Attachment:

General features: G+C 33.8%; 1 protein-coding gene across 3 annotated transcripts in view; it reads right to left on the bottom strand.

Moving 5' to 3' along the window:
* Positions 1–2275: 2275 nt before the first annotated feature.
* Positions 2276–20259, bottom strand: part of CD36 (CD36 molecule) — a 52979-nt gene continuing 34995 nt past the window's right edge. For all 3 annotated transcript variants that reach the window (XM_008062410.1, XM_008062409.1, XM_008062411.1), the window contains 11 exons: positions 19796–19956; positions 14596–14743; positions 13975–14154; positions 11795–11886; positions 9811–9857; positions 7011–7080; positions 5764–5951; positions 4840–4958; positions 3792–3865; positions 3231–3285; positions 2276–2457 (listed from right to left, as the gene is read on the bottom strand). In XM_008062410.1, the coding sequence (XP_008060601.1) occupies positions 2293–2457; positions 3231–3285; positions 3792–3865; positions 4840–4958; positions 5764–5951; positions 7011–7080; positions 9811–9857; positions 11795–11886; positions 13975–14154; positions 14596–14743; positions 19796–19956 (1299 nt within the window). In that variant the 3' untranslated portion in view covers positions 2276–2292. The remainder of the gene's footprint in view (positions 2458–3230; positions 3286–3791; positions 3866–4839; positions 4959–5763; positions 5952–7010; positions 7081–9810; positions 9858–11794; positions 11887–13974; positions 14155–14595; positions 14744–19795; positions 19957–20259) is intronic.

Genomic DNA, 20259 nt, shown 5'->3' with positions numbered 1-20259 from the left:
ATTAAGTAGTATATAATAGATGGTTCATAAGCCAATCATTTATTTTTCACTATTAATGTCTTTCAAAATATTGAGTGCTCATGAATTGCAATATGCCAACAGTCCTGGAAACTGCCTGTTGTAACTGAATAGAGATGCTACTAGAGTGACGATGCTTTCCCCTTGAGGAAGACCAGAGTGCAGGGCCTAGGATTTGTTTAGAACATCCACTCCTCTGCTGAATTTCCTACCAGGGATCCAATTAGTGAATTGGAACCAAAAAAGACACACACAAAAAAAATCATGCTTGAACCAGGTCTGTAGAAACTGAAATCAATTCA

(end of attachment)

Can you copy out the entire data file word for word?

General features: G+C 33.8%; 1 protein-coding gene across 3 annotated transcripts in view; it reads right to left on the bottom strand.

Moving 5' to 3' along the window:
* Positions 1–2275: 2275 nt before the first annotated feature.
* Positions 2276–20259, bottom strand: part of CD36 (CD36 molecule) — a 52979-nt gene continuing 34995 nt past the window's right edge. For all 3 annotated transcript variants that reach the window (XM_008062410.1, XM_008062409.1, XM_008062411.1), the window contains 11 exons: positions 19796–19956; positions 14596–14743; positions 13975–14154; positions 11795–11886; positions 9811–9857; positions 7011–7080; positions 5764–5951; positions 4840–4958; positions 3792–3865; positions 3231–3285; positions 2276–2457 (listed from right to left, as the gene is read on the bottom strand). In XM_008062410.1, the coding sequence (XP_008060601.1) occupies positions 2293–2457; positions 3231–3285; positions 3792–3865; positions 4840–4958; positions 5764–5951; positions 7011–7080; positions 9811–9857; positions 11795–11886; positions 13975–14154; positions 14596–14743; positions 19796–19956 (1299 nt within the window). In that variant the 3' untranslated portion in view covers positions 2276–2292. The remainder of the gene's footprint in view (positions 2458–3230; positions 3286–3791; positions 3866–4839; positions 4959–5763; positions 5952–7010; positions 7081–9810; positions 9858–11794; positions 11887–13974; positions 14155–14595; positions 14744–19795; positions 19957–20259) is intronic.

Genomic DNA, 20259 nt, shown 5'->3' with positions numbered 1-20259 from the left:
ATTAAGTAGTATATAATAGATGGTTCATAAGCCAATCATTTATTTTTCACTATTAATGTCTTTCAAAATATTGAGTGCTCATGAATTGCAATATGCCAACAGTCCTGGAAACTGCCTGTTGTAACTGAATAGAGATGCTACTAGAGTGACGATGCTTTCCCCTTGAGGAAGACCAGAGTGCAGGGCCTAGGATTTGTTTAGAACATCCACTCCTCTGCTGAATTTCCTACCAGGGATCCAATTAGTGAATTGGAACCAAAAAAGACACACACAAAAAAAATCATGCTTGAACCAGGTCTGTAGAAACTGAAATCAATTCA